There are still civilians held hostage by the militiamen of the Islamic State (Daesh) in the last pocket of territory controlled by the jihadists in the south-east of Syria, Fides News Agency reported on March 4, 2019. And among them, according to Kurdish sources re-launched by the Lebanese media, there is also Roman Jesuit Father Paolo Dall’Oglio, who disappeared in July 2013 in Raqq, then the Syrian stronghold of Daesh. The Lebanese newspaper Al-Akhbar, close to the Shiite Hezbollah Party, writes that the release of Father Paolo, along with that of other Kurdish and Western hostages, is imminent.
According to the Lebanese newspaper, the negotiations for the release of Father Paolo and of other hostages have intensified in recent days, and an agreement has already been reached between the militia of Daesh and the Kurdish-Syrian forces backed by the US. One of the sources cited by Al-Akhbar reports that among the requests for the release of Dall’Oglio there is a request for a “pass” to guarantee the flight of some jihadist leaders.
Local ecclesial sources confirm to Fides that this time the rumors about the Jesuit’s fate appear worthy of not being rejected as unreliable. Father Paolo appears to be alive, along with other hostages, including British journalist John Catlie and a New Zealand Red Cross nurse. For this reason, at the moment, the margins of a possible verification of the news and also of every possible negotiation are put at risk especially by moves and propaganda that seem to wish for a “final offensive” against the last area of resistance of the jihadists. A similar reading of the situation on the ground – local ecclesial sources point out – has the side effect of putting at risk even the fate of prisoners and the many civilians still present in the area. And every intensification of military operations and air raids appears at present to contrast with possible humanitarian solutions aimed at ensuring the survival of as many people as possible, solutions that have become viable due to the substantial and irreversible military defeat of Daesh. In recent weeks, thanks to a truce, thousands of civilians and even family members of jihadist militiamen had managed to come out alive from the Baghuz alley.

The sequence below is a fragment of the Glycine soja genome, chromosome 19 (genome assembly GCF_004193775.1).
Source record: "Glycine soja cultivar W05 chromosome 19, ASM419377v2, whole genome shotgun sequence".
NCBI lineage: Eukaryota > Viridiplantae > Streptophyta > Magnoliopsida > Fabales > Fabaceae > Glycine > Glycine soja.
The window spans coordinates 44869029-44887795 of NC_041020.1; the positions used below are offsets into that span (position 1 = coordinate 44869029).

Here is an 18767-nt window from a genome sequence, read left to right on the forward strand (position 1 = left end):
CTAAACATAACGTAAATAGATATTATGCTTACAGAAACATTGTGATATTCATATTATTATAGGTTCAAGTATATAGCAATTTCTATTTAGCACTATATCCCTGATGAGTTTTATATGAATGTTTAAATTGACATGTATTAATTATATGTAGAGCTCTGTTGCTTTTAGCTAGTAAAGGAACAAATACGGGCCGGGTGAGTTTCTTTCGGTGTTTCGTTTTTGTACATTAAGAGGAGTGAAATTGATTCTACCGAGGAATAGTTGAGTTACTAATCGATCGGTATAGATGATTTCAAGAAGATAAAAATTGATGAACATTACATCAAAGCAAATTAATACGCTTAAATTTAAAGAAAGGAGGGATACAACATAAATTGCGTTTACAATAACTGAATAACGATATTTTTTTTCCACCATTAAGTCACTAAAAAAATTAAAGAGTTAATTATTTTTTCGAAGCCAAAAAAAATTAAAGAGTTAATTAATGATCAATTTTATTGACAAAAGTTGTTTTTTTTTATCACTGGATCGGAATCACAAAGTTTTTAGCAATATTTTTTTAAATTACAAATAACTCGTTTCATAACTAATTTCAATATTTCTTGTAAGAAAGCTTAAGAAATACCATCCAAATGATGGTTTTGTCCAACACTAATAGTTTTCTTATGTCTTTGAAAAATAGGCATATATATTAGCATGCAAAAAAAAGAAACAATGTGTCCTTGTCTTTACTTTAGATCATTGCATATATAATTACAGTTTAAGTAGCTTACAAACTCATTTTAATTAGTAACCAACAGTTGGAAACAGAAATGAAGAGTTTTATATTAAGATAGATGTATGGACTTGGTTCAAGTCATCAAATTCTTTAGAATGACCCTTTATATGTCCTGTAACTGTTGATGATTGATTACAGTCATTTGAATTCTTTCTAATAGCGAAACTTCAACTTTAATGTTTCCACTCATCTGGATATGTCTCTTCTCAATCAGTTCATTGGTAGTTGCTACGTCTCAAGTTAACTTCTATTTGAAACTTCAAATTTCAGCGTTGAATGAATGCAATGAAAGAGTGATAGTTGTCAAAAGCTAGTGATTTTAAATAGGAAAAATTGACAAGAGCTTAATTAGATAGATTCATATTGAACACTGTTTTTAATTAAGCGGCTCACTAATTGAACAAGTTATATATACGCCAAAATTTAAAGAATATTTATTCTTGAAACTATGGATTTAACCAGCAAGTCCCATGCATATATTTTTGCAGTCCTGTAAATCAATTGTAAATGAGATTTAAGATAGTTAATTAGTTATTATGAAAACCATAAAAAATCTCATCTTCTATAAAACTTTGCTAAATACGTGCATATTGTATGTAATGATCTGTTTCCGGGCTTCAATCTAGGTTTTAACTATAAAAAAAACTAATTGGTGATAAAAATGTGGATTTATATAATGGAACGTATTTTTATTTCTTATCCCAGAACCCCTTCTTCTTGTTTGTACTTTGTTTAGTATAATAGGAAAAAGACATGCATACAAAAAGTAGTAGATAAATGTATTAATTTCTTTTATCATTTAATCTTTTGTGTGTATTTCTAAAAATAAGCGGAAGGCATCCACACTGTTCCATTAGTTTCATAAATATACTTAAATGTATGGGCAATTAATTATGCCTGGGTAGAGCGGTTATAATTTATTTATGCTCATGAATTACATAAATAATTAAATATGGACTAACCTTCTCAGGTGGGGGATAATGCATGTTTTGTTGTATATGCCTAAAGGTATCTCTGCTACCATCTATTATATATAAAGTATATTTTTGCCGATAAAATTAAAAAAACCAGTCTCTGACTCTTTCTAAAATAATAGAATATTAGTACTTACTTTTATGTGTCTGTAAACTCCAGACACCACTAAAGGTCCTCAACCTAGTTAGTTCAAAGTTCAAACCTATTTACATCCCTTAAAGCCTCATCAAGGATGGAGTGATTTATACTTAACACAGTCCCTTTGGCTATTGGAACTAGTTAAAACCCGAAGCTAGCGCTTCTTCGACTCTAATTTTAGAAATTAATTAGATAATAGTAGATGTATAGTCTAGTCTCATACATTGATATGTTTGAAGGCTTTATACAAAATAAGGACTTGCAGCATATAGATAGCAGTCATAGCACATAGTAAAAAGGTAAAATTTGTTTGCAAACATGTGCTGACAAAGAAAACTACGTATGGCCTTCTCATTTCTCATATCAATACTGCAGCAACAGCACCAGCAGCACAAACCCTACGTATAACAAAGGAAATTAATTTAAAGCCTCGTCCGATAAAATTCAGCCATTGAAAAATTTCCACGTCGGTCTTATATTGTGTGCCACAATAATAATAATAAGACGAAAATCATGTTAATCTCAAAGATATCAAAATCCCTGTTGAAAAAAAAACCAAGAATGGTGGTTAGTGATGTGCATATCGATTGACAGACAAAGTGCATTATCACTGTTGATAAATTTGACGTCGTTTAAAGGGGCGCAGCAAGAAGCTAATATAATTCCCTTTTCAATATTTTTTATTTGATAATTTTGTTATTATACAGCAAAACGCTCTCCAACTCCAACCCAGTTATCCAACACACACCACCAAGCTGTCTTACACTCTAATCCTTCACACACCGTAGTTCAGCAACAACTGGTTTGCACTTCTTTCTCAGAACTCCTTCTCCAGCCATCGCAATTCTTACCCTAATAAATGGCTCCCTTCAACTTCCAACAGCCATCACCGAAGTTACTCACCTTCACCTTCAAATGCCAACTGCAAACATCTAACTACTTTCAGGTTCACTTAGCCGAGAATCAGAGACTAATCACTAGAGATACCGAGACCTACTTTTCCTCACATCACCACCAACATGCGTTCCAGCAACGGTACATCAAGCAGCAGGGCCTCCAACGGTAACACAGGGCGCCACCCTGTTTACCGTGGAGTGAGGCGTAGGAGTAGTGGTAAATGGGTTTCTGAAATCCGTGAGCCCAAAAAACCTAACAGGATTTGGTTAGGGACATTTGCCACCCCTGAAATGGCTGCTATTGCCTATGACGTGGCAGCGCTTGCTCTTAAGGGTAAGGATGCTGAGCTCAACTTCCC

On July 29, 2013, the Jesuit and Roman Islamologist Paolo Dall’Oglio, was kidnapped in Raqqa, a city in Syria then controlled by the jihadist militias of Daesh. On January 30th, the relatives of Father Paolo were received in private audience by Pope Francis. In all these years, public initiatives throughout the world have kept the attention on the fate of the Jesuit alive. Last February 13, a torchlight procession in his name was organized in Rome by the “Association of journalists, friends of Father Paolo Dall’Oglio”.